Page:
Protesters in Athens, Thessaloniki, Patras, Heraklion and in other cities throughout the country demonstrated against the proposed pension reform, responding to calls from major labor and civil servants unions and scientific bodies. Farmers have been also blocking national roads for the past 15 days.
More than 40,000 people participated in Athens, police said. Tear gas was thrown to hooded anarchists and protesters in sporadic clashes in front of parliament and in other central parts of the city.
Two people were arrested by police and a journalist was reportedly attacked by a hooded group at a central street junction. He was taken to hospital.
This has been the biggest rally since far-left Syriza and national-populist Anel formed a coalition government in September 2015.
The protesters voiced their anger against continuous reforms, and more specifically the most recent pension reforms, imposed by the country’s creditors as part of the last bailout deal struck in July on top of years of austerity.
President of the main labor union, Yiannis Panagopoulos, described the new pension reform as "a guillotine for social security entitlements" during the rally.
Erato Tsouka, a 28-year-old saleswoman, said the reforms would be a failure.
“We need to build our economy and boost employment. If this doesn’t happen, no pension reform will make the system sustainable,” she said. “No politician seems to have a real alternative”.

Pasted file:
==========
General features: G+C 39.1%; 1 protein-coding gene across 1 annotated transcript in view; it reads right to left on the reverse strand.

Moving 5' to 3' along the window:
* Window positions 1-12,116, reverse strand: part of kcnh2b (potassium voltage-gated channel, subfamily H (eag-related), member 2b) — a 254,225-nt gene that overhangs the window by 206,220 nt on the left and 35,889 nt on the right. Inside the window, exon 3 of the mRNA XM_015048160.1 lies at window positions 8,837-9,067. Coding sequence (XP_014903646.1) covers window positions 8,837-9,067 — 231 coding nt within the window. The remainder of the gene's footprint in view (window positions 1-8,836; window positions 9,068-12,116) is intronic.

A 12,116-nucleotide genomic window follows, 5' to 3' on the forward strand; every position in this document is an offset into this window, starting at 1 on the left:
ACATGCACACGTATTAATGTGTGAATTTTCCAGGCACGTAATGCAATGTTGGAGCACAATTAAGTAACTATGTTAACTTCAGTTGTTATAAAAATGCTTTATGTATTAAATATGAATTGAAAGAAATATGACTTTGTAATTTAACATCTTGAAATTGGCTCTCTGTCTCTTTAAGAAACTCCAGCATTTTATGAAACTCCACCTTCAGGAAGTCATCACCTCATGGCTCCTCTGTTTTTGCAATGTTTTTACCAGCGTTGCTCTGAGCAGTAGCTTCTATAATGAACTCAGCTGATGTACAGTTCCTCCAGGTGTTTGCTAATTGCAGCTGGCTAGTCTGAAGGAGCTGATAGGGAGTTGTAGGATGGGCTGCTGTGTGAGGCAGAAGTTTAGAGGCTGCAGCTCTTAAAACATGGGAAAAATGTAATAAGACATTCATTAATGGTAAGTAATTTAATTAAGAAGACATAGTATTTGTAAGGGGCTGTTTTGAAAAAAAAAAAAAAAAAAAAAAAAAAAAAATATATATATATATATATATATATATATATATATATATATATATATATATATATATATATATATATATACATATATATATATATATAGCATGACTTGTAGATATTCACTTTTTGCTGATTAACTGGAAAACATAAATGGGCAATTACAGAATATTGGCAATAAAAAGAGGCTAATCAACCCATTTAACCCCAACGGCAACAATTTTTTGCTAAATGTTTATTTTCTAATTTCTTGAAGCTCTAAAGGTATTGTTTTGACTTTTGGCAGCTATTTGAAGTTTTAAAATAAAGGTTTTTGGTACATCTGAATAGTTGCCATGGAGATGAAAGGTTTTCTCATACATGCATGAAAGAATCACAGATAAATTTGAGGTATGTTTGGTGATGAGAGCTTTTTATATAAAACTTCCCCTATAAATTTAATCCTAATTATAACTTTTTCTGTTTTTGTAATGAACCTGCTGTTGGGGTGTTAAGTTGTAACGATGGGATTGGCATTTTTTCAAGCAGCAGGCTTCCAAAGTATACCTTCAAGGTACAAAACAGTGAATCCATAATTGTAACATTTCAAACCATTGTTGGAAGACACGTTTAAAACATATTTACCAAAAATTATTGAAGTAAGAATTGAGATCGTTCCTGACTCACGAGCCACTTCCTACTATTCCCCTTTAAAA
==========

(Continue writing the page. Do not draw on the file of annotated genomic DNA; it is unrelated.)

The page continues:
“They are preparing to destroy every trace of social security and protection of the Greek people,” said 30-year-old unemployed Elsa Papaikonomou, in front of the parliament. “They have told us so many lies and this government is the worst. I want them all to leave.”
Prime Minister Alexis Tsipras’s administration appears on the defensive as those who joined him in the referendum against austerity measures back in July, see him as a traitor. Moreover, opposition parties have shown no support for the pension proposal while negotiations between Greek authorities and creditors continue.
On Tuesday, creditors objected to the Greek plan to increase social security contributions by 1.5 percentage points in order to meet the bailout targets suggesting this could damage economy competitiveness and demanded more cuts to existing pensions instead.
Tsipras expressed the willingness of the government to implement the agreement without crossing “strictly red lines”, in his speech at the Political Secretariat of Syriza the same day. He also noted that the government had been backed “three times in less than a year, by the Greek people" referring to the last two elections and the referendum.Güncelleme Tarihi: 06 Şubat 2016, 23:29